Kosovo's ethnic Albanian majority is reasserting itself in the wake of the withdrawal of Serb-led forces and the flight of tens of thousands of Serbs from the province. More than 660,000 – or roughly 85 percent – of the ethnic Albanians who fled or were expelled from the province have now returned, each expecting to have considerably more say in Kosovo's governance.
Meanwhile, the government in Belgrade has complained repeatedly that provisions in the June 12 cease-fire accord offering Serbia at least a token role in policing borders and monuments in Kosovo have not been respected. It has also denounced talk of creating an independent currency for the province and has claimed rights to revenues from state-owned mines and power plants.
Much of the confusion stems from the uncertain status of the agreement signed by ethnic Albanian leaders and Western officials in France last March, which set out in dozens of pages what the new government here would look like. But Serbian officials never accepted the document, and nothing was written to replace it when the cease-fire accord was signed. Since then, the United Nations, NATO and local leaders have had to renegotiate which of its provisions will be followed.
KLA officials, for example, complain that the United Nations got off on the wrong foot by demanding that jobs at city halls, utilities and state-owned media be apportioned equally among Serbs and ethnic Albanians. The intent was to demonstrate even-handedness and to help persuade Kosovo Serbs to stay here. But the plan angered ethnic Albanians, who expected that jobs would be divided according to their proportion of the overall population – now hovering at 95 percent.
"It means a new slavery," said Ram Buje, a KLA political official now employed in Thaqi's office, of the proposed 50-50 split. When asked about the split last Friday, de Mello indicated he was unaware of it and called it inappropriate. By Sunday, U.N. officials agreed that 330 ethnic Albanians will eventually work alongside just 60 Serbs at the city hall in Pristina, a likely model for other towns. But the city hall was closed Tuesday after the most prominent Serb there was badly beaten by an ethnic Albanian mob, which claimed he had committed atrocities during the war.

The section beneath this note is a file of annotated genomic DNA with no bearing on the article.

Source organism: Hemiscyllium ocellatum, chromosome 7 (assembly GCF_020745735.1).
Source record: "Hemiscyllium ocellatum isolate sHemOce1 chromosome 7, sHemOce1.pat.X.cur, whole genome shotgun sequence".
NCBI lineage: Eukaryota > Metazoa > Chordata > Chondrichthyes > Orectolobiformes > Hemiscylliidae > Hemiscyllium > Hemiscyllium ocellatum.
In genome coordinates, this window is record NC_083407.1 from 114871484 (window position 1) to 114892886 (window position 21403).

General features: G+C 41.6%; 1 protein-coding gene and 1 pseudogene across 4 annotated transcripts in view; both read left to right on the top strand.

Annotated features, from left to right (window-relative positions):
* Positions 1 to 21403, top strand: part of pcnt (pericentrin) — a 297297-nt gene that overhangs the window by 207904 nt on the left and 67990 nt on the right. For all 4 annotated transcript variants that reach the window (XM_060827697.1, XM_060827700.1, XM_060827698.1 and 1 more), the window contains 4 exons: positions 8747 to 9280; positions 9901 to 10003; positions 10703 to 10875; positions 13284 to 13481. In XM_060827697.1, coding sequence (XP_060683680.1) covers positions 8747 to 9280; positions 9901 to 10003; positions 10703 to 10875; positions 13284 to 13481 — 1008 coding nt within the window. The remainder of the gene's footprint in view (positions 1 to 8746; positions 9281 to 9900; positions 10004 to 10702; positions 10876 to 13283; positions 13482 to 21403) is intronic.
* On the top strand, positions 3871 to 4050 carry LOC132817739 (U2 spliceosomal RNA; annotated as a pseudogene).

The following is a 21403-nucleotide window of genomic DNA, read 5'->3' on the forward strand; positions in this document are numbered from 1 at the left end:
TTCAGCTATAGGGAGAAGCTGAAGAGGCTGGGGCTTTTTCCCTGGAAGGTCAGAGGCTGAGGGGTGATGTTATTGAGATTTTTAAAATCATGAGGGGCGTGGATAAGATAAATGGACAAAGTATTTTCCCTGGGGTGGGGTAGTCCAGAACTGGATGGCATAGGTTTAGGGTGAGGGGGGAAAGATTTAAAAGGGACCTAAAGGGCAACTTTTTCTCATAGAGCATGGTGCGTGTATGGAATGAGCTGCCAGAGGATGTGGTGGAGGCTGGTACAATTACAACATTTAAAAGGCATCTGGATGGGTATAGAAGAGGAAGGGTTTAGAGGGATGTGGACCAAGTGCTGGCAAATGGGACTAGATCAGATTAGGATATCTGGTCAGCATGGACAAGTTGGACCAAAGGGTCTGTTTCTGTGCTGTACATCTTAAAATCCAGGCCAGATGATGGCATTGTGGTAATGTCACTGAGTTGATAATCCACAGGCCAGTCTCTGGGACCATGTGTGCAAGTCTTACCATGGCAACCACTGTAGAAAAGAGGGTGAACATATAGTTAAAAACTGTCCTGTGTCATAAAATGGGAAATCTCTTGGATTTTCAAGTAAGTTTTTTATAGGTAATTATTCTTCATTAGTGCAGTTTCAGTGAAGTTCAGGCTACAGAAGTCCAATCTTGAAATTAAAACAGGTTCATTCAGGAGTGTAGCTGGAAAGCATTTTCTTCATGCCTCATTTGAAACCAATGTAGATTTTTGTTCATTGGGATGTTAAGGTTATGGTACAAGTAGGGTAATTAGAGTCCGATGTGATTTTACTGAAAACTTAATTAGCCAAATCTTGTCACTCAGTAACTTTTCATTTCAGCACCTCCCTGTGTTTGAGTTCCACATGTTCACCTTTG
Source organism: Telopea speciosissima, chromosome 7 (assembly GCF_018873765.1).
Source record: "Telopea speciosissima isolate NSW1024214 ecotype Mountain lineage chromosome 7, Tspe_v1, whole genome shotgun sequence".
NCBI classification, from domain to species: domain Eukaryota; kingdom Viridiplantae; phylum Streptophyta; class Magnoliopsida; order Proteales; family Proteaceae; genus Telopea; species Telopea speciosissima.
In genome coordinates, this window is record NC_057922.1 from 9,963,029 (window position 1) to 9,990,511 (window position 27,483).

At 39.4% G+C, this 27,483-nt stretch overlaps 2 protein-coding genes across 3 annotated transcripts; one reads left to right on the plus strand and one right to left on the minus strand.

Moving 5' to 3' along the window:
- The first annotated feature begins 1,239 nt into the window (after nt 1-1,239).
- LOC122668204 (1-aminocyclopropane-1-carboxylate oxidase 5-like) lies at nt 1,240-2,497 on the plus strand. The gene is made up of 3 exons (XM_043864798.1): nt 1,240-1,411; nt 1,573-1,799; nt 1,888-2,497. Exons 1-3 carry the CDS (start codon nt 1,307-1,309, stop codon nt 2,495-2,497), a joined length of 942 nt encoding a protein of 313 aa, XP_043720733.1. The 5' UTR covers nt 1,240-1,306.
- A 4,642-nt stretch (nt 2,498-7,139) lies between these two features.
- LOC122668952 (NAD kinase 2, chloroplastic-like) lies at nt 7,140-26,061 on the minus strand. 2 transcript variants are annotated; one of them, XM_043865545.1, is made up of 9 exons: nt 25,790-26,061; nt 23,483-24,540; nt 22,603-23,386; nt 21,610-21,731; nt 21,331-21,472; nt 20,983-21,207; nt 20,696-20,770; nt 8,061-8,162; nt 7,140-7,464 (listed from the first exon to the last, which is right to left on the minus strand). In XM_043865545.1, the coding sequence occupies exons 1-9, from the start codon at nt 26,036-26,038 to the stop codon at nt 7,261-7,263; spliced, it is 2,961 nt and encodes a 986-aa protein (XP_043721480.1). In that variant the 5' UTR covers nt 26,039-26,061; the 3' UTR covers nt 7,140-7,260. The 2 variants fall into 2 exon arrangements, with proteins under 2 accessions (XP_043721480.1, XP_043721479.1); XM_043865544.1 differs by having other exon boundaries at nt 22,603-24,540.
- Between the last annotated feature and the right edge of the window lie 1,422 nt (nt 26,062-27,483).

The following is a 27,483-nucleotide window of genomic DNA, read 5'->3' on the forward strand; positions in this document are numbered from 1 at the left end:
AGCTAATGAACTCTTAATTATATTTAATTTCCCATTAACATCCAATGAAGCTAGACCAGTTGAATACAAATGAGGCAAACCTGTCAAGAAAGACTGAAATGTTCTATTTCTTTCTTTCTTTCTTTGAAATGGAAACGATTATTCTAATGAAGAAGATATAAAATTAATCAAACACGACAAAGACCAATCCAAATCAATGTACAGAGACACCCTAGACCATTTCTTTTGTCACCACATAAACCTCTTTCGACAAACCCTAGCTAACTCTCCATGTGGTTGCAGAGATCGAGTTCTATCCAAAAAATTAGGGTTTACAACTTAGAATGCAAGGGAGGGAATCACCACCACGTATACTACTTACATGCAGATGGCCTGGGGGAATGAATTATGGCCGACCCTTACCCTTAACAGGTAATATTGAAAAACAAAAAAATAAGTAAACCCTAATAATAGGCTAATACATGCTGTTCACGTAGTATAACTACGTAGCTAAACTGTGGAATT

The ethnic Albanian leadership has not been the only source of friction for the U.N. mission. A U.N.-appointed consultative council was to have been established Tuesday, which would have the power to confirm the selection of mayors for each of Kosovo's 29 municipalities. It was supposed to have two representatives from longstanding ethnic Albanian political parties, one from the KLA, two independent ethnic Albanians, two Serbs, a Turk and a Muslim. The Belgrade government's local representative was not invited, de Mello said, "because the others won't come if he is there."
But some KLA officials last week created a new party that will not be represented, and the two Serbs picked by de Mello – Serbian Orthodox Church Bishop Artemije Radosavljevic and Serbian Resistance Movement leader Momcilo Trajkovic – announced last weekend they would boycott the commission on grounds that Serbs and Serbian interests are not being adequately protected. As a result, the council has yet to get off the ground.
De Mello acknowledged that it remains to be seen how the council will be replicated "at the district or . . . municipal level, where democratic institutions will truly be tested." Buje, the Thaqi aide, has in the meantime stepped into the vacuum by appointing mayors for 25 municipalities – all but the four in which Serbs compose a majority of the local population.
"We are the people who know all the business," Buje said, but the government "is a mosaic. We know this is an international protectorate, but it's all mixed."
© 1999 The Washington Post Company